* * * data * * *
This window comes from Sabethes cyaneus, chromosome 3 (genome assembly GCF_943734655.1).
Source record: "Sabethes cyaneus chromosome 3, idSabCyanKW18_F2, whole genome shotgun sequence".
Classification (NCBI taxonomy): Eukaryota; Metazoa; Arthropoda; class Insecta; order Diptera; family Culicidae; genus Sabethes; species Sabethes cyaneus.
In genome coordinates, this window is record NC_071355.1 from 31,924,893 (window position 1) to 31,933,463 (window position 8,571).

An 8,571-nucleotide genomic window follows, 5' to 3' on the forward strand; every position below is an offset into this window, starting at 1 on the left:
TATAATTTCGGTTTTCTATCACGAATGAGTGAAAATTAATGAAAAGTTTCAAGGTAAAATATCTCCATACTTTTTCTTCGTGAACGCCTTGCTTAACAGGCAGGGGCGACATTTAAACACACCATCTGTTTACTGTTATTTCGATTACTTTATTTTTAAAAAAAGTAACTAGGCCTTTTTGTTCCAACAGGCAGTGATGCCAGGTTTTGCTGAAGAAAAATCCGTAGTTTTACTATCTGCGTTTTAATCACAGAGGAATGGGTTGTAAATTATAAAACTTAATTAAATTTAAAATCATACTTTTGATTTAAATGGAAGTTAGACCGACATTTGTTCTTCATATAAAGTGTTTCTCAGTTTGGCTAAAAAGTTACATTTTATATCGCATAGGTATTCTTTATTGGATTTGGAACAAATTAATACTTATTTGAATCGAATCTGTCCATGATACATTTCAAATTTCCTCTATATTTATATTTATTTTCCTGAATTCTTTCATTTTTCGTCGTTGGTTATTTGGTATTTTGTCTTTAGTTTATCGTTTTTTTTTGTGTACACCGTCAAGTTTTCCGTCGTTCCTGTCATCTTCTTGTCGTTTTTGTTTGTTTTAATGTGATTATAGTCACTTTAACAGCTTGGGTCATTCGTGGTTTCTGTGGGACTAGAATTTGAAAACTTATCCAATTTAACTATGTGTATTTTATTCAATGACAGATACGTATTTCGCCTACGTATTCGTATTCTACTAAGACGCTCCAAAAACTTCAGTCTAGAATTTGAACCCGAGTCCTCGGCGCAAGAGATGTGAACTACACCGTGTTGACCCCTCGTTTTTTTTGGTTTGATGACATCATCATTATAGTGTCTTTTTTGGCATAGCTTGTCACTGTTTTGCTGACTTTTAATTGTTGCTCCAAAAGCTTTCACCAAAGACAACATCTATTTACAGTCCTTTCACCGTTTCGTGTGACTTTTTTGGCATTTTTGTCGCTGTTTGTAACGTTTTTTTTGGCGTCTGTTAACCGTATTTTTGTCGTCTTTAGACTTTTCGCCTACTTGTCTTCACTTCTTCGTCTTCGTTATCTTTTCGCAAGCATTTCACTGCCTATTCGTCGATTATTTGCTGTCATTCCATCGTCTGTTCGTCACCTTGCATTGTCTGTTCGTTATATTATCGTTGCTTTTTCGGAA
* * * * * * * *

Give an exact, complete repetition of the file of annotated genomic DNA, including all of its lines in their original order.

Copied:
This window comes from Sabethes cyaneus, chromosome 3 (genome assembly GCF_943734655.1).
Source record: "Sabethes cyaneus chromosome 3, idSabCyanKW18_F2, whole genome shotgun sequence".
Classification (NCBI taxonomy): Eukaryota; Metazoa; Arthropoda; class Insecta; order Diptera; family Culicidae; genus Sabethes; species Sabethes cyaneus.
In genome coordinates, this window is record NC_071355.1 from 31,924,893 (window position 1) to 31,933,463 (window position 8,571).

An 8,571-nucleotide genomic window follows, 5' to 3' on the forward strand; every position below is an offset into this window, starting at 1 on the left:
TATAATTTCGGTTTTCTATCACGAATGAGTGAAAATTAATGAAAAGTTTCAAGGTAAAATATCTCCATACTTTTTCTTCGTGAACGCCTTGCTTAACAGGCAGGGGCGACATTTAAACACACCATCTGTTTACTGTTATTTCGATTACTTTATTTTTAAAAAAAGTAACTAGGCCTTTTTGTTCCAACAGGCAGTGATGCCAGGTTTTGCTGAAGAAAAATCCGTAGTTTTACTATCTGCGTTTTAATCACAGAGGAATGGGTTGTAAATTATAAAACTTAATTAAATTTAAAATCATACTTTTGATTTAAATGGAAGTTAGACCGACATTTGTTCTTCATATAAAGTGTTTCTCAGTTTGGCTAAAAAGTTACATTTTATATCGCATAGGTATTCTTTATTGGATTTGGAACAAATTAATACTTATTTGAATCGAATCTGTCCATGATACATTTCAAATTTCCTCTATATTTATATTTATTTTCCTGAATTCTTTCATTTTTCGTCGTTGGTTATTTGGTATTTTGTCTTTAGTTTATCGTTTTTTTTTGTGTACACCGTCAAGTTTTCCGTCGTTCCTGTCATCTTCTTGTCGTTTTTGTTTGTTTTAATGTGATTATAGTCACTTTAACAGCTTGGGTCATTCGTGGTTTCTGTGGGACTAGAATTTGAAAACTTATCCAATTTAACTATGTGTATTTTATTCAATGACAGATACGTATTTCGCCTACGTATTCGTATTCTACTAAGACGCTCCAAAAACTTCAGTCTAGAATTTGAACCCGAGTCCTCGGCGCAAGAGATGTGAACTACACCGTGTTGACCCCTCGTTTTTTTTGGTTTGATGACATCATCATTATAGTGTCTTTTTTGGCATAGCTTGTCACTGTTTTGCTGACTTTTAATTGTTGCTCCAAAAGCTTTCACCAAAGACAACATCTATTTACAGTCCTTTCACCGTTTCGTGTGACTTTTTTGGCATTTTTGTCGCTGTTTGTAACGTTTTTTTTGGCGTCTGTTAACCGTATTTTTGTCGTCTTTAGACTTTTCGCCTACTTGTCTTCACTTCTTCGTCTTCGTTATCTTTTCGCAAGCATTTCACTGCCTATTCGTCGATTATTTGCTGTCATTCCATCGTCTGTTCGTCACCTTGCATTGTCTGTTCGTTATATTATCGTTGCTTTTTCGGAA